In 1950, a man with narrow whiskers and a Victorian-style suit appeared in Times Square in New York. According to eyewitnesses, he was very frightened and completely at a loss. Literally a couple of minutes after the strange man first noticed, he, unfortunately, was hit by a car and died.
In the morgue from the pockets of the deceased’s clothes were removed:
a 5-cent beer tag with the name of the bar, which was unfamiliar even to the oldest residents of the district;
a bill for servicing the horse and washing the crew, issued by a paid stables, located at Lexington Avenue, but at that time not listed in any directory;
about $ 70 in old dollar bills;
a business card with the name of Rudolf Fentz, according to which his place of residence was an apartment on Fifth Avenue in New York;
a letter sent to the same address in June 1876 from Philadelphia.
None of these items showed signs of time.
Captain Hubert Rome from the department for the search for missing people tried to use this data to identify a strange person. As a result of the investigation it was possible to establish the following.
At the address on Fifth Avenue, there was a commercial enterprise, and the name of Rudolf Fentz to his then owner was not familiar. There was no Fentz in the address book of the city, and his prints were not found in any database. No one claimed the loss of this man.
Rome continued the investigation and, in the end, discovered a certain Rudolf Fentz Jr. in the telephone directory for 1939. Rome interviewed residents at the address indicated and found out that once there really lived Rudolf Fenz, about 60 years old, who worked nearby. After retiring in 1940, he moved to another location.
Rome sought out the address of the alleged Fentz, but he died five years before the incident, but his wife was still alive and living in Florida. The investigator contacted her and found out that her husband’s father had mysteriously disappeared in 1876 at the age of 29. He just left the house for an evening walk and no one else saw him.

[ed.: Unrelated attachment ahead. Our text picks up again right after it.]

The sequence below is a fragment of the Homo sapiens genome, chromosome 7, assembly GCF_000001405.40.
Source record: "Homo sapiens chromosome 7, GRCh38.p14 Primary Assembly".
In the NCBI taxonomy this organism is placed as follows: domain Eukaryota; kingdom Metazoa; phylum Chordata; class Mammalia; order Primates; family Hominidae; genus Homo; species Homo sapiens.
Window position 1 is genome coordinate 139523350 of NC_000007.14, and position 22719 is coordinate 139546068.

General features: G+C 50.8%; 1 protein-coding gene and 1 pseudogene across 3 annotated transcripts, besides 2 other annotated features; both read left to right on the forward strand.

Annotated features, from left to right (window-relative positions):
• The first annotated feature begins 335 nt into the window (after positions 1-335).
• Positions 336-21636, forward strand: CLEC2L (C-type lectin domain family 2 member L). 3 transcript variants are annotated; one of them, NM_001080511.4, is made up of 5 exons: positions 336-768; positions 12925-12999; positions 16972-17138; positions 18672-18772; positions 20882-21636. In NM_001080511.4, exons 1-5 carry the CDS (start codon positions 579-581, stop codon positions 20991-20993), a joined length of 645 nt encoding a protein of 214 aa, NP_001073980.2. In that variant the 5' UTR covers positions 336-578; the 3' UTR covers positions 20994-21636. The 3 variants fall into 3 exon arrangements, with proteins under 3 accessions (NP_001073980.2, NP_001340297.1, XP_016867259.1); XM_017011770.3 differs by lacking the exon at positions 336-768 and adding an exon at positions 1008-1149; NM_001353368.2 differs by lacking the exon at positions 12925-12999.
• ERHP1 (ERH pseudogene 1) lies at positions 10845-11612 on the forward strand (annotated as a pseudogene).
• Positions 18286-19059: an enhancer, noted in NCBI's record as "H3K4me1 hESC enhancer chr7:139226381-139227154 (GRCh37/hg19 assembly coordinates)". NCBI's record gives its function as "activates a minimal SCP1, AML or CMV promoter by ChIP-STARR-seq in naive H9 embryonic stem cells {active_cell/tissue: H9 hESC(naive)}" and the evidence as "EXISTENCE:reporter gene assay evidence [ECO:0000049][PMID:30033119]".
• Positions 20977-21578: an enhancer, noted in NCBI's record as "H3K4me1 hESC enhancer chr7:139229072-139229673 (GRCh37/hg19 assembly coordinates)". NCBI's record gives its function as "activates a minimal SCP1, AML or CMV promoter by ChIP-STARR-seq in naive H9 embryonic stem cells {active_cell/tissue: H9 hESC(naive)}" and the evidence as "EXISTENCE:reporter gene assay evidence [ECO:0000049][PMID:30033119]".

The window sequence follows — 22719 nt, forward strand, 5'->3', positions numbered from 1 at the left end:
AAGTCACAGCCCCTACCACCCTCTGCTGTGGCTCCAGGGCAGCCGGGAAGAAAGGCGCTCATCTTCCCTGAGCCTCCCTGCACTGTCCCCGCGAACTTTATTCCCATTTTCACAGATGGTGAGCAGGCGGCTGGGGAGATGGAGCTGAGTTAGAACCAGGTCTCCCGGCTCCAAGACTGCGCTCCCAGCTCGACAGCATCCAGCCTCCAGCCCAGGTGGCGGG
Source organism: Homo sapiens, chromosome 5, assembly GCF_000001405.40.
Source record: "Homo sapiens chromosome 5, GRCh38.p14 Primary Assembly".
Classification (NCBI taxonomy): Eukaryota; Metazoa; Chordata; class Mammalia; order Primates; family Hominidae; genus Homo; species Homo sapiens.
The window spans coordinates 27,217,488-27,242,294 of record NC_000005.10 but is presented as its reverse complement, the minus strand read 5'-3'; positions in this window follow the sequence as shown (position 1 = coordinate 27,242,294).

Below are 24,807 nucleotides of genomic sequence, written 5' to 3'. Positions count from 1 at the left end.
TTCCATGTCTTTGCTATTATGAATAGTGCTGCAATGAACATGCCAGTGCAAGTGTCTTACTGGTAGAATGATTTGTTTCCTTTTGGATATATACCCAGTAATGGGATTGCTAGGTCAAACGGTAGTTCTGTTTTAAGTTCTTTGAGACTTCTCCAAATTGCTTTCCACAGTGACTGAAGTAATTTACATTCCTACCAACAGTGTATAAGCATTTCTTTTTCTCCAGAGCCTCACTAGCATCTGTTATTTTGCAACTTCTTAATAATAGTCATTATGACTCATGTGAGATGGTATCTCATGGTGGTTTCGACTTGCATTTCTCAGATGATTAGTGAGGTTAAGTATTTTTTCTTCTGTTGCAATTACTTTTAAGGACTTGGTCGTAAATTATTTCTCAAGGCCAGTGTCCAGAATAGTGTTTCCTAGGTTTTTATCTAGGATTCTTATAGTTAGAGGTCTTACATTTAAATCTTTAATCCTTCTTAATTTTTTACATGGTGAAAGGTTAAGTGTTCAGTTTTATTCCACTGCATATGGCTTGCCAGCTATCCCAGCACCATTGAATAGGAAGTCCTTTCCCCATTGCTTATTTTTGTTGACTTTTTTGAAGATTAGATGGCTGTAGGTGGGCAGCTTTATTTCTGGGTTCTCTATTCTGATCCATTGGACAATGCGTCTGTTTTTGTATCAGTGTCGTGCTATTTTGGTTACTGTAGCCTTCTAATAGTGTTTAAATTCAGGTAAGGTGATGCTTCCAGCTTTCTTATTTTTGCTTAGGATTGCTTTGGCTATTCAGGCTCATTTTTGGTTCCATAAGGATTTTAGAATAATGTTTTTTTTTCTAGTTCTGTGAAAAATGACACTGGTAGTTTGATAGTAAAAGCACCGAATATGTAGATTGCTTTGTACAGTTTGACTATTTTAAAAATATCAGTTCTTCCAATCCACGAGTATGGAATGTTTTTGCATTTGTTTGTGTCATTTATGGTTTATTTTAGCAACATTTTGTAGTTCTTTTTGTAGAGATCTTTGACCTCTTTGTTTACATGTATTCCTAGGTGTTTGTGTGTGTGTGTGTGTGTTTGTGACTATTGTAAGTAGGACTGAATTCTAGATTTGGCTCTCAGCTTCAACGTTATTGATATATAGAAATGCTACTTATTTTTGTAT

This story was published in a variety of newspapers and magazines in the 1970s, the 1980s and until the year 2000 was submitted as a real event. Nevertheless, there was a researcher Chris Obeek, who decided to verify the reliability of the described and came to the conclusion that the people and events indicated in this story are completely fictional, although he himself could not determine the original source.
In 2002, Pastor George Murphy claimed that the original source is either one of the works of an anthology of science fiction works directed by Robert Heinlein “Tomorrow, The Stars”, or a story published in the issue of the “Collierovsky weekly” for September 15, 1951.
The author of this story is the science fiction writer Jack Finney, and the fictional episode with Robert Fentz is part of the story “I’m Afraid”, which first appeared in the “Collierovskii weekly.”
And like everything fell into place – Robert Fentz was a literary hero in a fantastic work.
However, in 2007 a scientist working in the Berlin news archives found a news article dated April 1951, in which the same story was mentioned.
This note was printed 5 months before the story of Jack Finney.
In addition, the article mentioned that several researchers managed to find evidence of the existence of this Rudolf Fentz, as well as to confirm the fact of his disappearance in 1876 at the age of 29 years.